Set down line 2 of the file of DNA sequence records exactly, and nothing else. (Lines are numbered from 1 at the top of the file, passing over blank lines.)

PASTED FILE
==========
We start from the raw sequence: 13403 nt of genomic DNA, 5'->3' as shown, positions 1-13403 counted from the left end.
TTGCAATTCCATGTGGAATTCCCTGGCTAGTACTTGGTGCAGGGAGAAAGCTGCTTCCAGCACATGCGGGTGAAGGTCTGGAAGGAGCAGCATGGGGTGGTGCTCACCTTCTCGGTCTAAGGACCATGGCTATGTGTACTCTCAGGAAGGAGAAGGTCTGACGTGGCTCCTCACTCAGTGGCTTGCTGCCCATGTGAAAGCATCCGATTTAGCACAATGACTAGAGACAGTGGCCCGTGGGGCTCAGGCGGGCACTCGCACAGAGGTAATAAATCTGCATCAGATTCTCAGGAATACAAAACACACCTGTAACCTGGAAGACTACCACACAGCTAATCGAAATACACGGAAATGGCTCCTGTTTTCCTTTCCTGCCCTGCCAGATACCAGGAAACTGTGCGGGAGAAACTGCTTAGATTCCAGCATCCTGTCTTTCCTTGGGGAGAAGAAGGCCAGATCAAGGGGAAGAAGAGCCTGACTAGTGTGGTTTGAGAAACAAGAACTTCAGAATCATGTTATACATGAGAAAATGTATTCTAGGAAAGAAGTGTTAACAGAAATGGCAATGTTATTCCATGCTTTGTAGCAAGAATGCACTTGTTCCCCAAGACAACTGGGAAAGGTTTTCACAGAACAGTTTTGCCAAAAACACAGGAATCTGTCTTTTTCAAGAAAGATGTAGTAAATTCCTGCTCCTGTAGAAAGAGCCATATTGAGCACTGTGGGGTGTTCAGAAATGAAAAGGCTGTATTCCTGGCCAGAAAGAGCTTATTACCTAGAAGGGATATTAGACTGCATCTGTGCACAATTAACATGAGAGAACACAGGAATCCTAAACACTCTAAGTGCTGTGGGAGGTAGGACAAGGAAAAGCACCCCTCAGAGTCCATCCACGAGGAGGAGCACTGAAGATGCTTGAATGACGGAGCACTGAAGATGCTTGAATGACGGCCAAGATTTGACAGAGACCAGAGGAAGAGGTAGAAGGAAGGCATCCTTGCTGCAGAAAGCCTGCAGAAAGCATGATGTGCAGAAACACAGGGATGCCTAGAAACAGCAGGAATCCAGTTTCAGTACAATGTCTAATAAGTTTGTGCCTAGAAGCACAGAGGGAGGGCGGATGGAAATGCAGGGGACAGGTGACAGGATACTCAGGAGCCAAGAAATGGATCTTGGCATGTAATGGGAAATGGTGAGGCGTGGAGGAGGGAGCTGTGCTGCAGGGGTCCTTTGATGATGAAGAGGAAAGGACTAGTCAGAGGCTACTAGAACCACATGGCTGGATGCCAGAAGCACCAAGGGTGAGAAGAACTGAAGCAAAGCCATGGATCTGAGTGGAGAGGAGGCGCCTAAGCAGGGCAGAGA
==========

TTGCAATTCCATGTGGAATTCCCTGGCTAGTACTTGGTGCAGGGAGAAAGCTGCTTCCAGCACATGCGGGTGAAGGTCTGGAAGGAGCAGCATGGGGTGGTGCTCACCTTCTCGGTCTAAGGACCATGGCTATGTGTACTCTCAGGAAGGAGAAGGTCTGACGTGGCTCCTCACTCAGTGGCTTGCTGCCCATGTGAAAGCATCCGATTTAGCACAATGACTAGAGACAGTGGCCCGTGGGGCTCAGGCGGGCACTCGCACAGAGGTAATAAATCTGCATCAGATTCTCAGGAATACAAAACACACCTGTAACCTGGAAGACTACCACACAGCTAATCGAAATACACGGAAATGGCTCCTGTTTTCCTTTCCTGCCCTGCCAGATACCAGGAAACTGTGCGGGAGAAACTGCTTAGATTCCAGCATCCTGTCTTTCCTTGGGGAGAAGAAGGCCAGATCAAGGGGAAGAAGAGCCTGACTAGTGTGGTTTGAGAAACAAGAACTTCAGAATCATGTTATACATGAGAAAATGTATTCTAGGAAAGAAGTGTTAACAGAAATGGCAATGTTATTCCATGCTTTGTAGCAAGAATGCACTTGTTCCCCAAGACAACTGGGAAAGGTTTTCACAGAACAGTTTTGCCAAAAACACAGGAATCTGTCTTTTTCAAGAAAGATGTAGTAAATTCCTGCTCCTGTAGAAAGAGCCATATTGAGCACTGTGGGGTGTTCAGAAATGAAAAGGCTGTATTCCTGGCCAGAAAGAGCTTATTACCTAGAAGGGATATTAGACTGCATCTGTGCACAATTAACATGAGAGAACACAGGAATCCTAAACACTCTAAGTGCTGTGGGAGGTAGGACAAGGAAAAGCACCCCTCAGAGTCCATCCACGAGGAGGAGCACTGAAGATGCTTGAATGACGGAGCACTGAAGATGCTTGAATGACGGCCAAGATTTGACAGAGACCAGAGGAAGAGGTAGAAGGAAGGCATCCTTGCTGCAGAAAGCCTGCAGAAAGCATGATGTGCAGAAACACAGGGATGCCTAGAAACAGCAGGAATCCAGTTTCAGTACAATGTCTAATAAGTTTGTGCCTAGAAGCACAGAGGGAGGGCGGATGGAAATGCAGGGGACAGGTGACAGGATACTCAGGAGCCAAGAAATGGATCTTGGCATGTAATGGGAAATGGTGAGGCGTGGAGGAGGGAGCTGTGCTGCAGGGGTCCTTTGATGATGAAGAGGAAAGGACTAGTCAGAGGCTACTAGAACCACATGGCTGGATGCCAGAAGCACCAAGGGTGAGAAGAACTGAAGCAAAGCCATGGATCTGAGTGGAGAGGAGGCGCCTAAGCAGGGCAGAGA